This work is supported by Cooperative Innovation Platform of National Oil Shale Exploration Development and Research, the National Natural Science Foundation (No. 51675223 and 51375006), National Major Scientific Instruments and Equipment Development Projects (2012YQ030075-09-04).

Author Contributions

Yunhong Liang, Luquan Ren and Qian Zhao conceived and designed the experiments; Qian Zhao performed the experiments; Zhihui Zhang and Qian Zhao analyzed the data; Xiujuan Li contributed reagents, materials and analysis tools; Qian Zhao wrote the paper.

Conflicts of Interest

The authors declare no conflict of interest.

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Figure 1. Compactness of B4C/Al 5083 composite with (a) 10 wt % B4C content; (b) 20 wt % B4C content; (c) 30 wt % B4C content.
Figure 1. Compactness of B4C/Al 5083 composite with (a) 10 wt % B4C content; (b) 20 wt % B4C content; (c) 30 wt % B4C content.
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Figure 2. Metallography of B4C/Al 5083 composite with (a) 10 wt % B4C content and (b) 30 wt % B4C content.
Figure 2. Metallography of B4C/Al 5083 composite with (a) 10 wt % B4C content and (b) 30 wt % B4C content.
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Figure 3. Fracture morphology of B4C/Al 5083 composite with (a) 10 wt % B4C content; (b) 20 wt % B4C content; (c) 30 wt % B4C content; (d) EDS analysis of (c).
Figure 3. Fracture morphology of B4C/Al 5083 composite with (a) 10 wt % B4C content; (b) 20 wt % B4C content; (c) 30 wt % B4C content; (d) EDS analysis of (c).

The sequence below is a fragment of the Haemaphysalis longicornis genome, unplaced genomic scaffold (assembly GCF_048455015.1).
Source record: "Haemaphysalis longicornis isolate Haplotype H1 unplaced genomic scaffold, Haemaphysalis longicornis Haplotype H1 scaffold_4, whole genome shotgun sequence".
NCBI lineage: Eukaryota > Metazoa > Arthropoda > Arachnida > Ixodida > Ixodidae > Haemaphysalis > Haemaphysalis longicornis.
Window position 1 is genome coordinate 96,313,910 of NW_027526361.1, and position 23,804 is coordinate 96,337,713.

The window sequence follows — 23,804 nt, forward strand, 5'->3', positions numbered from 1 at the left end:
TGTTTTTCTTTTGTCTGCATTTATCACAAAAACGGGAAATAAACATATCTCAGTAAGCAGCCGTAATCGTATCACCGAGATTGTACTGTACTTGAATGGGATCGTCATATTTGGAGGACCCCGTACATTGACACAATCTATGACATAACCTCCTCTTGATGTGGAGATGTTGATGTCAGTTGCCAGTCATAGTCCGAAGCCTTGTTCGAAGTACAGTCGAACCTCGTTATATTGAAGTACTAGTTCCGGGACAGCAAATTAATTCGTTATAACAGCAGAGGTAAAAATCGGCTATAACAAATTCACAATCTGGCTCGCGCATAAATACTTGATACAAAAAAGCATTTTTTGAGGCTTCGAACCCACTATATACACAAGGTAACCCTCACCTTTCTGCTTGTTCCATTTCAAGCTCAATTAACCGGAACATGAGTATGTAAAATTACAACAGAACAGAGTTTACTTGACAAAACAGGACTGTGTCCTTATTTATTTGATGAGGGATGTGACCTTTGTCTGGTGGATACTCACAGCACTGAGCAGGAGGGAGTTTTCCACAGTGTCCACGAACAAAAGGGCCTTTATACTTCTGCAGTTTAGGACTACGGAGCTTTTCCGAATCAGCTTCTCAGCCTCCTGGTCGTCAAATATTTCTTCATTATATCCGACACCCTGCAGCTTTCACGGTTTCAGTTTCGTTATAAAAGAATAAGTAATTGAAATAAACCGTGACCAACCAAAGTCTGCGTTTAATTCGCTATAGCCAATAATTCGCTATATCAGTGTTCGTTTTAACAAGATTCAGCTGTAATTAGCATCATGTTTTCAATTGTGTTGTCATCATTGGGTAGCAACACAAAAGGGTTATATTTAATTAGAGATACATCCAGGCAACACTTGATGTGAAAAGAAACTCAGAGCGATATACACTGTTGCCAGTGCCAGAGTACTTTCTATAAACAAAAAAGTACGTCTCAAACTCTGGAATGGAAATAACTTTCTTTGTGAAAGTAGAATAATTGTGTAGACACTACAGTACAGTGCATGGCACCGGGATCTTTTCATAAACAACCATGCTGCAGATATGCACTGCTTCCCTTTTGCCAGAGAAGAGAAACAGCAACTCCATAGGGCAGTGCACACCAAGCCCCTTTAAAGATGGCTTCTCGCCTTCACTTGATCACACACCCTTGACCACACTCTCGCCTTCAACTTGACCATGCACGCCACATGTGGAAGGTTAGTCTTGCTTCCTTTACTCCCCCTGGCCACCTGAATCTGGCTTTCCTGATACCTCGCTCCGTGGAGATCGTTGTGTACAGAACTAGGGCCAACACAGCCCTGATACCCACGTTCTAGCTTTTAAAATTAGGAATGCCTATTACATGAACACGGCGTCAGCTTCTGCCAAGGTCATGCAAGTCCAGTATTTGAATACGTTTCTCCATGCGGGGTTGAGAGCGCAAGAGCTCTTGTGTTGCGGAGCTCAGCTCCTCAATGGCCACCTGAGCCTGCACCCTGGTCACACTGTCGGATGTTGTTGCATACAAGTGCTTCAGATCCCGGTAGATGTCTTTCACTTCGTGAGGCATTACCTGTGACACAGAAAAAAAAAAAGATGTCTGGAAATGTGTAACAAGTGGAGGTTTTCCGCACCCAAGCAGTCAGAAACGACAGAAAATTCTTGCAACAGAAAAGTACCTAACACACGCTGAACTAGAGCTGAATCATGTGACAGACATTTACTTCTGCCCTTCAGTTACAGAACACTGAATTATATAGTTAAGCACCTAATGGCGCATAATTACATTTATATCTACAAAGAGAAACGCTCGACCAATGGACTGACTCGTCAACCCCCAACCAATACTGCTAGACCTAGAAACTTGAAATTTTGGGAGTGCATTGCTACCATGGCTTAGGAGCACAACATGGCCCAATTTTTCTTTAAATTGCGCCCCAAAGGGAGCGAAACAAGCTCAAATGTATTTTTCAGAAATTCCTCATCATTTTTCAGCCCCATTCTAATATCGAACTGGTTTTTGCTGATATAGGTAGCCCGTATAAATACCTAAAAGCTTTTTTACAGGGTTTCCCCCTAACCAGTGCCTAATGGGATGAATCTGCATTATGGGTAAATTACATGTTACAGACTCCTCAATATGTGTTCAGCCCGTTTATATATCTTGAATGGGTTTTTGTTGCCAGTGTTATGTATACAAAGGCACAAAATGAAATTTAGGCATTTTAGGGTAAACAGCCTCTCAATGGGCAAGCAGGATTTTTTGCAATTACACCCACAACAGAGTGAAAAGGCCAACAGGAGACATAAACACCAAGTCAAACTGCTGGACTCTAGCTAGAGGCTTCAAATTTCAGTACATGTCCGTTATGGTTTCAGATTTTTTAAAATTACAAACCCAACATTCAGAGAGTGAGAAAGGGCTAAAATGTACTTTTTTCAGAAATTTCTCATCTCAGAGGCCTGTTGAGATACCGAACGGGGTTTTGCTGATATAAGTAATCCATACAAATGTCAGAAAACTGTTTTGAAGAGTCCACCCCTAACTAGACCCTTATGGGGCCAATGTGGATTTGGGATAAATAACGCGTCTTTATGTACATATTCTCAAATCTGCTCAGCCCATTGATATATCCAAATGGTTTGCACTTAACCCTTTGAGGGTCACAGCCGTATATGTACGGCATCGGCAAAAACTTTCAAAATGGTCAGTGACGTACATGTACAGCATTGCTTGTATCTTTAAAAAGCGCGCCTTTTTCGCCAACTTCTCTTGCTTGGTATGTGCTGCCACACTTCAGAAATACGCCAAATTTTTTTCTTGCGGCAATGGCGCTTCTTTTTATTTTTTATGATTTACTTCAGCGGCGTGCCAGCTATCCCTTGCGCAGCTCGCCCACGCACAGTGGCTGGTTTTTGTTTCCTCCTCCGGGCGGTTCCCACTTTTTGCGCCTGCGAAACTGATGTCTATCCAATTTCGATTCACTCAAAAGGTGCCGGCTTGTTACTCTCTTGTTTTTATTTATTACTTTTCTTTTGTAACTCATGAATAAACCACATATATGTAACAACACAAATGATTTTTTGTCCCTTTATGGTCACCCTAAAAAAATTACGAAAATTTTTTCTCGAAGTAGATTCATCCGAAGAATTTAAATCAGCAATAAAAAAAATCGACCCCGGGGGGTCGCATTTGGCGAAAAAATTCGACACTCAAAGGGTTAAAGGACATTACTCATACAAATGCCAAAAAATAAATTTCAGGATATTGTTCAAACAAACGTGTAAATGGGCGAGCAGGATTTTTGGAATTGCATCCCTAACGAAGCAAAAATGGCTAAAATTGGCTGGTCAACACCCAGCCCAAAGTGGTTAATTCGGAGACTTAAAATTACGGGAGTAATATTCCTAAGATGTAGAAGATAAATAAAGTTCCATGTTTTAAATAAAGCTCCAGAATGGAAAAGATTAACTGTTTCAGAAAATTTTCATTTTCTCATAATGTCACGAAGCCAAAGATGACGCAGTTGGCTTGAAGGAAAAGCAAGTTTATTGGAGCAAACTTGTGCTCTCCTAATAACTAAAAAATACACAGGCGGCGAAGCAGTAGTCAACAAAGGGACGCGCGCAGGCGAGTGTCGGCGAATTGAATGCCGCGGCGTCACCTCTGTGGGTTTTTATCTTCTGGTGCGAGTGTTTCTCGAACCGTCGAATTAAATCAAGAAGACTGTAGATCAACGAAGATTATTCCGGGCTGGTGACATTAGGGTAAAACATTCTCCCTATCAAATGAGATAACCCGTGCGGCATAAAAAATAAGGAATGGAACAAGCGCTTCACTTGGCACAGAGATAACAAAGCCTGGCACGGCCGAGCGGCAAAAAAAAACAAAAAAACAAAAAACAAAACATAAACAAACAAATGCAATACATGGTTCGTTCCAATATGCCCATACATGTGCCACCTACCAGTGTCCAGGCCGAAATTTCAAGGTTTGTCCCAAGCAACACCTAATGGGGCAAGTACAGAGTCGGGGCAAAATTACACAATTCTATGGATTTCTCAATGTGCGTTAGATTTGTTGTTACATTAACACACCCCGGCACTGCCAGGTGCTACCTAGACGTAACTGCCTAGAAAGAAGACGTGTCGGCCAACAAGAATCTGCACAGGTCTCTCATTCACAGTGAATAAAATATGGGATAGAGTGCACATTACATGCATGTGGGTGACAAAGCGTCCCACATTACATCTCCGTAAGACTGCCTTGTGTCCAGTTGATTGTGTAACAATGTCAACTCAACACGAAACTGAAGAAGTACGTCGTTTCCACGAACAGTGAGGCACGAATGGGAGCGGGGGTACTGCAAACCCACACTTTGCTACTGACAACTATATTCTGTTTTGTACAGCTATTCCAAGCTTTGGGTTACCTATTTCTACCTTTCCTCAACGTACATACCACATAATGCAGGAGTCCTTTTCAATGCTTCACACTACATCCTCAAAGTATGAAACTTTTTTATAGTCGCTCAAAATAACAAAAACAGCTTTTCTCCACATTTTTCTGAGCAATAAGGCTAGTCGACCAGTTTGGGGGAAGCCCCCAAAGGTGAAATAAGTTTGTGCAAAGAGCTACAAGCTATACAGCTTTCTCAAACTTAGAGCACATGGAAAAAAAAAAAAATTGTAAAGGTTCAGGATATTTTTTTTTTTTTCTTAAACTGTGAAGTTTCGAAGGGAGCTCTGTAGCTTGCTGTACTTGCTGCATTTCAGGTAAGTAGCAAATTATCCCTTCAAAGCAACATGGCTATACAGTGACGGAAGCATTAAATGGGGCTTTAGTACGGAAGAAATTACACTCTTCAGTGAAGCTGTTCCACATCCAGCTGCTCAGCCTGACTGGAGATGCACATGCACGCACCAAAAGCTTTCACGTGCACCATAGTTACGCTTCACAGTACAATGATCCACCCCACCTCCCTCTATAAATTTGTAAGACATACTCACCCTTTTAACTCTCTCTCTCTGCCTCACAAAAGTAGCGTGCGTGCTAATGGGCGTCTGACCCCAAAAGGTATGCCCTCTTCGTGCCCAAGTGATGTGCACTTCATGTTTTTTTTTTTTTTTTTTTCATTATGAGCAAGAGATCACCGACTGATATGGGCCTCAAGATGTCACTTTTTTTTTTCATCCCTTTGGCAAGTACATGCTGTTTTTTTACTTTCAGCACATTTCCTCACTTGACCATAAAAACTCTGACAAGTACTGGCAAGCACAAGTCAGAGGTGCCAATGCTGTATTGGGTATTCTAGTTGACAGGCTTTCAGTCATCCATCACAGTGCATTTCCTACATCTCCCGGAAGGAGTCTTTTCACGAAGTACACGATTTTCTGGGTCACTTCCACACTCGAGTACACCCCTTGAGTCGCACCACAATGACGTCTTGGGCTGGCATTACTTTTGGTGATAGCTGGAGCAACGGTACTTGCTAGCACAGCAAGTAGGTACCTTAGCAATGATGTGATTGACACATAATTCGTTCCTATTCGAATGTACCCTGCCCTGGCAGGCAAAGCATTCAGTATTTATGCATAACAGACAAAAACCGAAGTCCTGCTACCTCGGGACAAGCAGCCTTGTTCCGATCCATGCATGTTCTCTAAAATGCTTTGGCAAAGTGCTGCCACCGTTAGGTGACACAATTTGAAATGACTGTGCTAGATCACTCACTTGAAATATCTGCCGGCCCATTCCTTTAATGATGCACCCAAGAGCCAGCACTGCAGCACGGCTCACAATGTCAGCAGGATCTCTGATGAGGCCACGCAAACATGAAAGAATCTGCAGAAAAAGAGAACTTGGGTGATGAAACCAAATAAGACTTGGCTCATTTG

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Figure 4. Phase identification of B4C/Al 5083 composite with (a) 10 wt % B4C content; (b) 20 wt % B4C content; (c) 30 wt % B4C content.
Figure 4. Phase identification of B4C/Al 5083 composite with (a) 10 wt % B4C content; (b) 20 wt % B4C content; (c) 30 wt % B4C content.
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Figure 5. Microhardness of pure Al 5083 matrix and B4C/Al 5083 composite with 10–30 wt % B4C content.
Figure 5. Microhardness of pure Al 5083 matrix and B4C/Al 5083 composite with 10–30 wt % B4C content.
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Figure 6. (a) Friction coefficient and (b) wear mass loss of Al matrix and B4C/Al 5083 composite under different applied loads.
Figure 6. (a) Friction coefficient and (b) wear mass loss of Al matrix and B4C/Al 5083 composite under different applied loads.
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Figure 7. Worn surface of (a) Al 5083 matrix at 50 N; (b) magnified morphology of (a); (c) 10 wt % B4C/Al 5083 composite at 50 N; (d) magnified morphology of (c); (e) 20 wt % B4C/Al 5083 composite at 50 N; (f) magnified morphology of (e); (g) 30 wt % B4C/Al 5083 composite at 50 N and (h) magnified morphology of (g).
Figure 7. Worn surface of (a) Al 5083 matrix at 50 N; (b) magnified morphology of (a); (c) 10 wt % B4C/Al 5083 composite at 50 N; (d) magnified morphology of (c); (e) 20 wt % B4C/Al 5083 composite at 50 N; (f) magnified morphology of (e); (g) 30 wt % B4C/Al 5083 composite at 50 N and (h) magnified morphology of (g).
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Figure 8. Worn surface of (a) Al 5083 matrix at 200 N; (b) magnified morphology of (a); (c) 10 wt % B4C/Al 5083 composite at 200 N; (d) magnified morphology of (c); (e) 20 wt % B4C/Al 5083 composite at 200 N; (f) magnified morphology of (e); (g) 30 wt % B4C/Al 5083 composite at 200 N and (h) magnified morphology of (g).
Figure 8. Worn surface of (a) Al 5083 matrix at 200 N; (b) magnified morphology of (a); (c) 10 wt % B4C/Al 5083 composite at 200 N; (d) magnified morphology of (c); (e) 20 wt % B4C/Al 5083 composite at 200 N; (f) magnified morphology of (e); (g) 30 wt % B4C/Al 5083 composite at 200 N and (h) magnified morphology of (g).